Last week, masked men distributed fliers outside a synagogue in Donetsk, in eastern Ukraine, demanding that all Jews register with the separatist Donetsk People's Republic and pay a fine - or be deported from "the republic."
On his visit to Ukraine this week, Vice President Biden denounced the fliers, insisting there is no place for anti-Semitism in Ukraine. The pro-Russian militants who have seized control of Donetsk insist they had nothing to do with the outrage and claim it was a "provocation" staged by the government in Kiev.
But the tale of the Donetsk fliers lays bare the cynical manner in which Moscow is whipping up anti-Semitism for its own political purposes while falsely denouncing the Ukrainian government as "neo-Nazis, Russophobes, and anti-Semites." It seems that Russian nationalists will use any means to regain control of Ukraine.
Like so much of Russia's intervention in Ukraine, the origin of the fliers at first seems murky. The best explanation I've heard came from David Fishman, a professor of Jewish history at the Jewish Theological Seminary who closely follows Jewish developments in the former Soviet Union. He wrote a piece published in the Jewish Daily Forward this week titled "The Real Truth About Those Anti-Semitic Flyers in Donetsk." His conclusion: "Russia has its fingerprints all over them."
Fishman first points out that Russia's effort to paint the new Kiev government as Nazi and anti-Semitic "didn't pick up much traction in world opinion."
True, Ukraine's right-wing party Svoboda, which holds three of 21 cabinet posts, including a vice prime minister position, does have a worrisome history of anti-Semitic rhetoric and was denounced as "neo-Nazi" by the World Jewish Congress. But Svoboda polled only 10 percent in the last elections and, for now, appears to be moderating its positions. "At the moment, Svoboda is less of a problem than what the Russians are doing," Fishman told me.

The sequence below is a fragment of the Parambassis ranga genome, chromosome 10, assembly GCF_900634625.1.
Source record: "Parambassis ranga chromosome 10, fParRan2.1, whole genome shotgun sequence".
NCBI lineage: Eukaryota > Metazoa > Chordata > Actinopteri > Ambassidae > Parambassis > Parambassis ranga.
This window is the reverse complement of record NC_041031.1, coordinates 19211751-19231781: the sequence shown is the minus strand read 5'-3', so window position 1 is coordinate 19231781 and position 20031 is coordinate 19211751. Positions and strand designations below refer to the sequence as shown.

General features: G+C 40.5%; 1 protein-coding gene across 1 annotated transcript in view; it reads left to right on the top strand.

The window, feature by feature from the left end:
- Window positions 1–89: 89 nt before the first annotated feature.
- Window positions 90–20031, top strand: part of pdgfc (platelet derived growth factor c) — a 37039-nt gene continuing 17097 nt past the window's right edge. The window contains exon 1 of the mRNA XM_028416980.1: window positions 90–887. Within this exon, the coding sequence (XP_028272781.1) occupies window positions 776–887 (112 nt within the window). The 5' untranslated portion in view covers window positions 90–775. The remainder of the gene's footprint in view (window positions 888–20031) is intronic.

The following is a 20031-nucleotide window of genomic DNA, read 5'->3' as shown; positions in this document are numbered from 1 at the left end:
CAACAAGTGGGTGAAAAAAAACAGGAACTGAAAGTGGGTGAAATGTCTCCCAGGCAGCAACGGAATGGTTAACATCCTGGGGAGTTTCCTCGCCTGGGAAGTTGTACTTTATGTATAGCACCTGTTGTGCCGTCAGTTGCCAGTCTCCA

Moreover, the interim Ukrainian government has strongly denounced anti-Semitism. Another vice prime minister in the government is Jewish, as are two newly appointed regional governors. Nearly all the anti-Semitic incidents in recent months have happened not in western Ukraine - which has been labeled fascist by the Kremlin - but in eastern cities where pro-Russian militias are seizing control.
Jewish leaders in Ukraine took out a full-page ad in the New York Times addressed to Vladimir Putin in which they denounced Kremlin attempts to paint the new Kiev government as anti-Russian and anti-Semitic. They stressed that Ukraine's "very few" nationalists were well-controlled by civil society and the new government. This, they wrote, "is more than can be said for the Russian neo-Nazis, who are encouraged by your security services."
This strong stance by Jewish leaders may be the reason the flier distributed in Donetsk denounced them for supporting the Kiev "junta" (the label Russian nationalists give to Ukraine's interim government). Ukraine's Jewish community has refused to be used by the Kremlin as a political tool.
As a result, Fishman said, "The Kremlin has shifted its . . . tactics in playing the 'Jewish card.' " Unable to sell the line that Ukraine's government is anti-Semitic, it is now using anti-Semitic tactics to appeal to Russian nationalists at home and in eastern Ukraine.
"The Kremlin ... has embraced the language of classical Russian nationalism, going back to tsarist times, and has engaged the dark forces of the Russian ultraright," Fishman wrote for the Forward. Playing to a domestic audience that has been whipped up to a frenzy of nationalism by the takeover of Crimea, the Kremlin is now "spreading the line that the Ukrainian leaders are Jews" or in thrall to the Jews. This is a handy way to convince Russians that Ukrainian leaders are undermining Kremlin efforts to rebuild a great Russia.
Russian state-controlled television is running documentaries defaming Ukrainian leaders for criminality and then claiming they are Jewish. Thousands of Russian "tourists" have crossed into eastern Ukraine, many of them from right-wing Russian nationalist groups. The white, yellow, and black flag of the virulently anti-Semitic Russian group known as the Black Hundreds has been seen at pro-Russian separatist rallies in Kharkiv, Odessa, and Donetsk.
So there is much reason to believe the Donetsk fliers were the work of Russian nationalists, whether emissaries from the motherland or right-wingers from Ukraine. The number of ethnic Russians in Ukraine who espouse such extreme views is probably limited. (Polls show that most Ukrainians, even in the east, don't want to be reunited with Russia.)
But the real message of the Donetsk fliers is that the Kremlin and Russian nationalists will use any tactic deemed necessary to divide and destabilize Ukraine - and to delay the May 25 elections, which would reveal the weakness of the Kremlin's supporters in the country. The feeble sanctions endorsed by the White House so far won't prevent Putin from pursuing this goal.